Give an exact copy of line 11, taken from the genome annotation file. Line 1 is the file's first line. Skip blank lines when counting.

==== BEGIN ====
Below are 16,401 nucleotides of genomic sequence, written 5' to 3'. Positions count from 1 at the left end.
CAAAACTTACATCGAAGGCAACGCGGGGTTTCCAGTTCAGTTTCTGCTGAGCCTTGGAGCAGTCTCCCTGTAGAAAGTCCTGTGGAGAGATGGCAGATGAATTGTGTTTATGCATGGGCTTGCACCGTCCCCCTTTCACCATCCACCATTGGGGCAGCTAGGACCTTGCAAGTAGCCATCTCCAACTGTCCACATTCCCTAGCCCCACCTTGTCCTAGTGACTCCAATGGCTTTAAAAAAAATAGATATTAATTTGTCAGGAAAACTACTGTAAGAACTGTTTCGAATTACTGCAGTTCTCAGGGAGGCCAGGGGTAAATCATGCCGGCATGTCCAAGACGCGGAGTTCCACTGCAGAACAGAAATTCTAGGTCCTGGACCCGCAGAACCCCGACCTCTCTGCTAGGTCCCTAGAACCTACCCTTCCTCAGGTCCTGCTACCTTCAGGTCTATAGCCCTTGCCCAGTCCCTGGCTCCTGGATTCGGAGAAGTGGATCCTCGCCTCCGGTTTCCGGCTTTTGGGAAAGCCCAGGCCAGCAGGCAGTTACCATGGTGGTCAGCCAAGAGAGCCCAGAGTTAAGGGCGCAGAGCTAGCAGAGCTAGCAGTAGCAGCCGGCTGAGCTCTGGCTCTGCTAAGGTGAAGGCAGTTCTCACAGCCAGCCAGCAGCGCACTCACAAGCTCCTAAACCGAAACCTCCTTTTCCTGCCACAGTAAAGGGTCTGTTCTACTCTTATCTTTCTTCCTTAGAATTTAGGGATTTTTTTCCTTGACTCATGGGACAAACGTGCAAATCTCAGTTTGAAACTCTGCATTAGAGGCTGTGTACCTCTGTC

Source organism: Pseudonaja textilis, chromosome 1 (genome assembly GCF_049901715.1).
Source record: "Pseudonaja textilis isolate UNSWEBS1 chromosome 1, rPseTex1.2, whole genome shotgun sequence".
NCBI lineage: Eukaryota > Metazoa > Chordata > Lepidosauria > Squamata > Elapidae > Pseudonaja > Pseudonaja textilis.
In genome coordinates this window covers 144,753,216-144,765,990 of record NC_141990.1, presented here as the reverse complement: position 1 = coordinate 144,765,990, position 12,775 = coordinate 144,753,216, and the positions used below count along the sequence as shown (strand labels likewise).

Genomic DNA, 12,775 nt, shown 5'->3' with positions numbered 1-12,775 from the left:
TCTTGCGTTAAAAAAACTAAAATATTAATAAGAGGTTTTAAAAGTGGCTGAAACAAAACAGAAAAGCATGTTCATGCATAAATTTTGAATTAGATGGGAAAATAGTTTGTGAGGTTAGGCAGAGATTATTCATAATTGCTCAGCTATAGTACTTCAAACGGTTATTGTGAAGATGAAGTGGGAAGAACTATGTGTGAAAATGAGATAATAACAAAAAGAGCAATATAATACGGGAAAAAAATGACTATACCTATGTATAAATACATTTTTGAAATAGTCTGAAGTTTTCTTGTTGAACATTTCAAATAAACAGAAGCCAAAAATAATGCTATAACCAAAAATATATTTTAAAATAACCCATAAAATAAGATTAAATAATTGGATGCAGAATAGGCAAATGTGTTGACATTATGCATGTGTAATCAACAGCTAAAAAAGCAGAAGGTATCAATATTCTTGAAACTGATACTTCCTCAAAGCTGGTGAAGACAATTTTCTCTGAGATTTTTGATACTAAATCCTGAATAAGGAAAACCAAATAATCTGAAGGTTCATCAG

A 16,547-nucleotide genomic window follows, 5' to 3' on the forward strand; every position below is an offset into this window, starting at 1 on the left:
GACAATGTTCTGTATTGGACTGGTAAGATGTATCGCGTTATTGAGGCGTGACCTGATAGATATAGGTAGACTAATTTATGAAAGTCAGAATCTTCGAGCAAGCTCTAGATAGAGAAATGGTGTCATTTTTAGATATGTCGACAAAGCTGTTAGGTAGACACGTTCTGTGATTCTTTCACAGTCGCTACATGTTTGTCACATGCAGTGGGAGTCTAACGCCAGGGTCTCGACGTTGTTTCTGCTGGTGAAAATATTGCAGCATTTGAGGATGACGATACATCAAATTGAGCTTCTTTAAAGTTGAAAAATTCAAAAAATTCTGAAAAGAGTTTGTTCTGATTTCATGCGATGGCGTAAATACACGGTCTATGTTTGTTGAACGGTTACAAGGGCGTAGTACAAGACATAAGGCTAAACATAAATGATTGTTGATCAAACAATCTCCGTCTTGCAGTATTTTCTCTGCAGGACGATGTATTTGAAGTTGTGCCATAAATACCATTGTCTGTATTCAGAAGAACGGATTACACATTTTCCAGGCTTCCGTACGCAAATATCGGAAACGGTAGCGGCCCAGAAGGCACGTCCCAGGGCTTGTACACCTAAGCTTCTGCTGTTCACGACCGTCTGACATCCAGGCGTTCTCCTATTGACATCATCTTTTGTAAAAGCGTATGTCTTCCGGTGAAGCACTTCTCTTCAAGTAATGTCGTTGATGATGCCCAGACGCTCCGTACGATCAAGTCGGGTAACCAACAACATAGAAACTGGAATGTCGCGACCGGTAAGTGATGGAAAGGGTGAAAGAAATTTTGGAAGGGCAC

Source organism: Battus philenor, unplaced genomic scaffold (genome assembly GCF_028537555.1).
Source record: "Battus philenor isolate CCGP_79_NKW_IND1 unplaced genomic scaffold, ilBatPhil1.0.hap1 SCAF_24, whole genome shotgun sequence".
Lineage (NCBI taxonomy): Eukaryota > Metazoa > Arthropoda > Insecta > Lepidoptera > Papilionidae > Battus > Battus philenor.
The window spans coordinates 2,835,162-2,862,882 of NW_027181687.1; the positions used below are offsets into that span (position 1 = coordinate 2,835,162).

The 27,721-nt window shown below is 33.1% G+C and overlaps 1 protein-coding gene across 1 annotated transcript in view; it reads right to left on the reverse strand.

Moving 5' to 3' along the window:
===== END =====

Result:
Source organism: Battus philenor, unplaced genomic scaffold (genome assembly GCF_028537555.1).